The fundamental idea of “Gods of Manhattan” is that people who have left a strong ...Read More
In this companion to Belle Prater’s Boy, Gypsy and her cousin Woodrow do a little more growing-up in the small town of Coal Station, Virginia. It’s still the 1950s, when families like Gypsy’s are just getting their first TV set and, by running a wire up to a mountaintop antenna, they can pick up all of two networks. Black people are still (inexplicably) described as colored folks, barred from entering many businesses, and required to sit at the back of the bus. And more than anything else—even more than having the operation to straighten his crossed eyes—Woodrow wants to find out what became of his mother, the Belle Prater of the title, who disappeared one night and left him alone with his hard-drinking, good-for-nothing father.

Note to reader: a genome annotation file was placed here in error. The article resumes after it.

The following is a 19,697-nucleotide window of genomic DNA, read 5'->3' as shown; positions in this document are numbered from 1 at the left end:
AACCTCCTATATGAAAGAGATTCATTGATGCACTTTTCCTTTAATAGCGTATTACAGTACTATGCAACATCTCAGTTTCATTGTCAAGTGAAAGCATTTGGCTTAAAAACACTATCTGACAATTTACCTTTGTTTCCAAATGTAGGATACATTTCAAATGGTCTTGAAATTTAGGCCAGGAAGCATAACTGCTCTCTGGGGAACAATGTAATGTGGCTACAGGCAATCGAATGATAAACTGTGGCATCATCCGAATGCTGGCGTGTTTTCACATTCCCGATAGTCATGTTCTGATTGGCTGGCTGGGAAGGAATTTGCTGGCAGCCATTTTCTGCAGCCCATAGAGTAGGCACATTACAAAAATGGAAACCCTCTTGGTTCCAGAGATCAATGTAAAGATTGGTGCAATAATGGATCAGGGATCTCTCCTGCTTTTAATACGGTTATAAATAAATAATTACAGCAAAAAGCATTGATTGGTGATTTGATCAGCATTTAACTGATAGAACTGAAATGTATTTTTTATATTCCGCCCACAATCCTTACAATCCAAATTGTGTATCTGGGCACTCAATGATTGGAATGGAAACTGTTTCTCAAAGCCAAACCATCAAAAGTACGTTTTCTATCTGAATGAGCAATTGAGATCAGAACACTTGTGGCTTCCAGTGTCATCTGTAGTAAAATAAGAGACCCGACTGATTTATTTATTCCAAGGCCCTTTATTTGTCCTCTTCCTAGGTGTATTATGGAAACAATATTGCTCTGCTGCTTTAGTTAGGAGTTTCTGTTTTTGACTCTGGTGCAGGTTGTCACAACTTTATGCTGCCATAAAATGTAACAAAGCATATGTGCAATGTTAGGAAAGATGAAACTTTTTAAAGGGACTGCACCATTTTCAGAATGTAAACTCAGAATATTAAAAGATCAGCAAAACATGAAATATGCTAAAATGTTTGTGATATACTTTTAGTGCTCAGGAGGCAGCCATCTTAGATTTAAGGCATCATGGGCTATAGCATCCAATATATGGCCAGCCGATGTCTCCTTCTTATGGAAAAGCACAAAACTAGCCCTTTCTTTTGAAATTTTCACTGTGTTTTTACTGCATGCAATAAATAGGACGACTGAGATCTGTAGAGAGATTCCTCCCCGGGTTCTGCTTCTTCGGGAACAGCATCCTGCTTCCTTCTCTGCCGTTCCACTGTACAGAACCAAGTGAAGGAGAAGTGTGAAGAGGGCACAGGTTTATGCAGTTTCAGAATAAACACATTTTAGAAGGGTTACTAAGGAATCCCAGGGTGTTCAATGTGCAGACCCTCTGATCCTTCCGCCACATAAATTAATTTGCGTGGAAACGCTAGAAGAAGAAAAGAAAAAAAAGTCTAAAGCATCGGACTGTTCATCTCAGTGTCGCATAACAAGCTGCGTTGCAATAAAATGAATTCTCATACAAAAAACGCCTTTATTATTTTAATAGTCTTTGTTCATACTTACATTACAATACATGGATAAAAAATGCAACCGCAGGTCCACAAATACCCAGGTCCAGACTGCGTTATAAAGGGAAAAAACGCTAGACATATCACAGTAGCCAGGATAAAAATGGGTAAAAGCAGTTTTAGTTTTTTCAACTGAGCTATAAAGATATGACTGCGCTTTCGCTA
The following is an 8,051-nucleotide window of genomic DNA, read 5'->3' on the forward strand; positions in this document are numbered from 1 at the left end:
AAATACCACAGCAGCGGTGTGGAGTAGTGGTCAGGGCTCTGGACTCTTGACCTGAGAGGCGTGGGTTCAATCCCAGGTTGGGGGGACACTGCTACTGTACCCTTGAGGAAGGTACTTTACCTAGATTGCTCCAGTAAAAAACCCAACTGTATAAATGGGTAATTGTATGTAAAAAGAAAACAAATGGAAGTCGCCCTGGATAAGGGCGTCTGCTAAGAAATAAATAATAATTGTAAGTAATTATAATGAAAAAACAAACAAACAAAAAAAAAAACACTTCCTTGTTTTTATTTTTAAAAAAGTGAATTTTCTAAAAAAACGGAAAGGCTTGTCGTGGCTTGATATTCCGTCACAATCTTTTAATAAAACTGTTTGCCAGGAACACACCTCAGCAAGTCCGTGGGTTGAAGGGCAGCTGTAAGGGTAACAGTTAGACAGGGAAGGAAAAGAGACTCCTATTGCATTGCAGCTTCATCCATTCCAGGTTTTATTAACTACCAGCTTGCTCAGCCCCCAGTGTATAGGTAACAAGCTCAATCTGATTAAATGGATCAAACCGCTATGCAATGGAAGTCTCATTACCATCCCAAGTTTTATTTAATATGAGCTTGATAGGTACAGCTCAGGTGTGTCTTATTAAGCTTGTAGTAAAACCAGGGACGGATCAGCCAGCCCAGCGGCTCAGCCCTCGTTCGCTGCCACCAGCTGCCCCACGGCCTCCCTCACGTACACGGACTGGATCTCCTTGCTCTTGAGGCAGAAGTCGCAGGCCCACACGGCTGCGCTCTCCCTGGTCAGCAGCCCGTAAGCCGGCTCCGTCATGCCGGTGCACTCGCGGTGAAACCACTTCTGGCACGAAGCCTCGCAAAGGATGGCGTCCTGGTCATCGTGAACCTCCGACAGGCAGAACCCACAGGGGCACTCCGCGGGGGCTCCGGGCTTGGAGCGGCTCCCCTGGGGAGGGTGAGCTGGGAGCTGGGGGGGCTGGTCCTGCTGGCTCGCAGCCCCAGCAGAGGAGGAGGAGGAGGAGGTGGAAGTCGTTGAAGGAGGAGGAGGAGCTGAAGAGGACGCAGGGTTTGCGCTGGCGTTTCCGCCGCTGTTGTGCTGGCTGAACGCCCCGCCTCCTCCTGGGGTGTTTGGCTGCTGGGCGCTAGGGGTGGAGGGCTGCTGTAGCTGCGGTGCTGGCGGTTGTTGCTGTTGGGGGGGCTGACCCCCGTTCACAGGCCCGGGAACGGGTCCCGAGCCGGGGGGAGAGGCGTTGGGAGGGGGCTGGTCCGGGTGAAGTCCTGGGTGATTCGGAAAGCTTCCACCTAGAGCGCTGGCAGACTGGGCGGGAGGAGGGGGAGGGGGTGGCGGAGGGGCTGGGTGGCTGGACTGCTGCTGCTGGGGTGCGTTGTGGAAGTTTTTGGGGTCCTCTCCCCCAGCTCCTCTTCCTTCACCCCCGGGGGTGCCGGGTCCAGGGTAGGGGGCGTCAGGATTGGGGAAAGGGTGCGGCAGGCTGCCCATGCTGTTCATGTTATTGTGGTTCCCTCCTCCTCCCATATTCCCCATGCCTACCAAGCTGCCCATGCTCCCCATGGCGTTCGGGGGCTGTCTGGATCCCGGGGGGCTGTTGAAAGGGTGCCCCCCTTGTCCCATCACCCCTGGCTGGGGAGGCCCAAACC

Woodrow now lives next door to Gypsy with their grandparents. The two cousins are approaching high school age, and are beginning to take more adult responsibility...Read More
You may have heard of the Tanglewood Music Festival in the Berkshire mountains of Massachusetts. This festival is named after the mansion where the festival is held. The mansion was named after the nearby cottage where Nathaniel Hawthorne stayed while writing this book. And the cottage, according to my sources, was named after this book—a sequel to the same author’s A Wonder-Book for Girls and Boys. Houston, Texas, has a neighborhood named after this book, and the state of Washington has an island ditto. These facts illustrate the love in which this book was once popularly held, and the influence of some of the people who loved it so.
And yet I would bet you’re hearing about this book for the first time now. Here some writers would say, “So goes the world,” and let it be. But I say it need not be so...Read More